It all happened so quickly. Suzanne Hart, a 41 year old ad exec, was heading to work in her Midtown Manhattan office building on a busy mid-December morning when, crossing the threshold of a filling elevator, her foot became stuck between the elevator car and the solid ground of the first floor. That’s when the unexpected occurred: the car, with its doors still open, suddenly shot upward, dragging her body into the narrow space between its still-open doors and the walls of the shaft it was travelling through. The passengers who had made it safely on board were forced to watch through the open door as, in the dim, grim crevasse outside, Hart’s life ended instantly. It took an hour before they were able to get away — about nine before anyone was able to extract Hart’s remains.
Like buses, subways, and cabs, elevators are a critical form of urban transportation, even if — outside of the handful of places where public elevators scale hills and cliffs — they’re much less likely to be thought of as such. For millions of people who live and work in vertical cities like New York, São Paulo, and Hong Kong, they’re more than mere appendages to morning and evening commutes. Workers and residents in particularly tall buildings may sometimes spend more time in elevator shafts than subway tubes; “the local” is how many New Yorkers jokingly refer to elevators that stop on every floor (many supertall skyscrapers, like the Empire State Building, actually do have local and express elevator systems that mirror the city’s two-tiered subway).
The density of a city like New York would scarcely be possible without transit that can transcend congestion by moving underground as well as ascend from it to the soaring towers above. When Haruki Murakami wanted to emphasize that a character in his latest novel, IQ84, had never experienced the city, he described her as having never ridden either a subway or an elevator. “As the world urbanizes—every year, in developing countries, sixty million people move into cities—the numbers [of those who ride elevators] will go up, and up and down,” writes Nick Paumgarten in a 2008 article for the New Yorker. “The elevator, underrated and overlooked,” he continues, “is to the city what paper is to reading and gunpowder is to war.”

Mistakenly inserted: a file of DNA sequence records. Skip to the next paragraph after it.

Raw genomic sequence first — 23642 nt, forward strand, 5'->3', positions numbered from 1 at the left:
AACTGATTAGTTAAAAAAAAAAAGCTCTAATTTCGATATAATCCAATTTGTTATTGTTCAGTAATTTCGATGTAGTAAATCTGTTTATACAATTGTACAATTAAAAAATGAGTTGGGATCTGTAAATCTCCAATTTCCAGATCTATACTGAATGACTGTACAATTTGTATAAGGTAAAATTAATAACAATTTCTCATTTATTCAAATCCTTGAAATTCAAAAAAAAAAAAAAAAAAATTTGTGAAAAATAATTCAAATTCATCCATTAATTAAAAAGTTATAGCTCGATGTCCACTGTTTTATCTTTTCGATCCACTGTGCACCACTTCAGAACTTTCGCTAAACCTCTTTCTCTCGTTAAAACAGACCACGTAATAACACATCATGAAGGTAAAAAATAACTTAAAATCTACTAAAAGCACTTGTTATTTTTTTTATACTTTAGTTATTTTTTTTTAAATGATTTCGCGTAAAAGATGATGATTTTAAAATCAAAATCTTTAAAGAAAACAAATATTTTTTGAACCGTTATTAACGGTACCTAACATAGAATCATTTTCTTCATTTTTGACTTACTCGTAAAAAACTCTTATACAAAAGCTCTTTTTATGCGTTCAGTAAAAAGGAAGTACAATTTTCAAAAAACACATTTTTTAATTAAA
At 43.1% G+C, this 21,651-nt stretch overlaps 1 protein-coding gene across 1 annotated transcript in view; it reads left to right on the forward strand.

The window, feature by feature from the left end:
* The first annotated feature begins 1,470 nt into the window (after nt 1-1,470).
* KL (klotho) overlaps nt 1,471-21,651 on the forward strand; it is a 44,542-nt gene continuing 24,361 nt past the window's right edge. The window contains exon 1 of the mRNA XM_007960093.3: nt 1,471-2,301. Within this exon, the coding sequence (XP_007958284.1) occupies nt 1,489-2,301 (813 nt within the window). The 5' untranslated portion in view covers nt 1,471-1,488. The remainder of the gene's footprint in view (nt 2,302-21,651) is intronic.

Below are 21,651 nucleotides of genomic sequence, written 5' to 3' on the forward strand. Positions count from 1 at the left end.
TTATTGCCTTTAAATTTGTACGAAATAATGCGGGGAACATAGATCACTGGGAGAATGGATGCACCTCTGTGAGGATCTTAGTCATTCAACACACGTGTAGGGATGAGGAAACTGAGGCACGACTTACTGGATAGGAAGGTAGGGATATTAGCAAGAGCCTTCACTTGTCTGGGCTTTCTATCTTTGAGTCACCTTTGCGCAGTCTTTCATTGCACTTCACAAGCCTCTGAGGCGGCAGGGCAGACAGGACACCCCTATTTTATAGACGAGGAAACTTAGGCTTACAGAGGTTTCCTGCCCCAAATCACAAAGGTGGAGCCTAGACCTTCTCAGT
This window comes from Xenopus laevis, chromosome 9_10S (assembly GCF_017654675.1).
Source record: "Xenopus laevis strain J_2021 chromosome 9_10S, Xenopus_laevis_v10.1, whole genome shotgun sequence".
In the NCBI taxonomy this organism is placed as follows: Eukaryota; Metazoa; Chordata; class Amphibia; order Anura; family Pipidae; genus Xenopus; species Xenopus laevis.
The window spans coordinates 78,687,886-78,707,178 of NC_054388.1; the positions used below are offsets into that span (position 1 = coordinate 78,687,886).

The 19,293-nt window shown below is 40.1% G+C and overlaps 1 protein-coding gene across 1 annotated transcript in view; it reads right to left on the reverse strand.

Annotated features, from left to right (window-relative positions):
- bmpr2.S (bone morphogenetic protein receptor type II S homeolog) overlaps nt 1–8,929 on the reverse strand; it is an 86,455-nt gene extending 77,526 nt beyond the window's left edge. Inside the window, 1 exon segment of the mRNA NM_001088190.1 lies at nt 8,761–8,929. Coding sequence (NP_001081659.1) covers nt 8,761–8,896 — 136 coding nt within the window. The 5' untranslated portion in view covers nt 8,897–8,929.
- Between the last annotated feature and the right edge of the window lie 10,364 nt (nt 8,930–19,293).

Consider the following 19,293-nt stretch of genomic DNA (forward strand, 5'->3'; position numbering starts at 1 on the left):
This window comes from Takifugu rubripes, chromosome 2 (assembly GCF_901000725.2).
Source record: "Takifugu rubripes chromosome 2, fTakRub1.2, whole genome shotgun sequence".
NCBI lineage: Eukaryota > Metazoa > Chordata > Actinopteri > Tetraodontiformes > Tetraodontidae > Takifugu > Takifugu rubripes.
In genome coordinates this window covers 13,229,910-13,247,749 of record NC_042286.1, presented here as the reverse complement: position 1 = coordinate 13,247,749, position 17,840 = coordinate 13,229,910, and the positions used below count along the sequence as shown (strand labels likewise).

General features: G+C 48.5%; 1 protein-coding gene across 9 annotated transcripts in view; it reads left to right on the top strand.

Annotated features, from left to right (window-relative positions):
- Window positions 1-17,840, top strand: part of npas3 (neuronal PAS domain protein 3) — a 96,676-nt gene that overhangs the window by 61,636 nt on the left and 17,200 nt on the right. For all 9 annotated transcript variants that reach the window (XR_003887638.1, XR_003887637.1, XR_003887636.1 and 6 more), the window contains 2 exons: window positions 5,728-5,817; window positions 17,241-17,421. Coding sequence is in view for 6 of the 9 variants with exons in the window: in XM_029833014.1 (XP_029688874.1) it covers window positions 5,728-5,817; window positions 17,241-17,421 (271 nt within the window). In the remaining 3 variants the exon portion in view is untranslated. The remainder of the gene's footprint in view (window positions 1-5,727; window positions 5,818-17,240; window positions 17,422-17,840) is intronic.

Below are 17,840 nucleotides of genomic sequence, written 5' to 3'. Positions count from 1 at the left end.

And so each daily trip requires countless urbanites to place faith in the swift and safe conveyance of a vessel that defies gravity while shooting through a darkly-lit tube. And yet we reserve the balance of our fears for elevators’ horizontal cousin, the subway. It’s a reasonable (or at least understandable) apprehension. Subways and buildings are attacked by terrorists, not elevators. It’s difficult to think of an example of an elevator hijacking, while subway scenarios have spawned two versions of The Taking of the Pelham 1-2-3. We may fear that elevators won’t make the most efficient escape routes — the fact that few could be persuaded to use them in an emergency is the reason Los Angeles’ towers are all flat-roofed, since they each require, by law, helicopter landing pads — but we rarely fear that death may come from elevators themselves.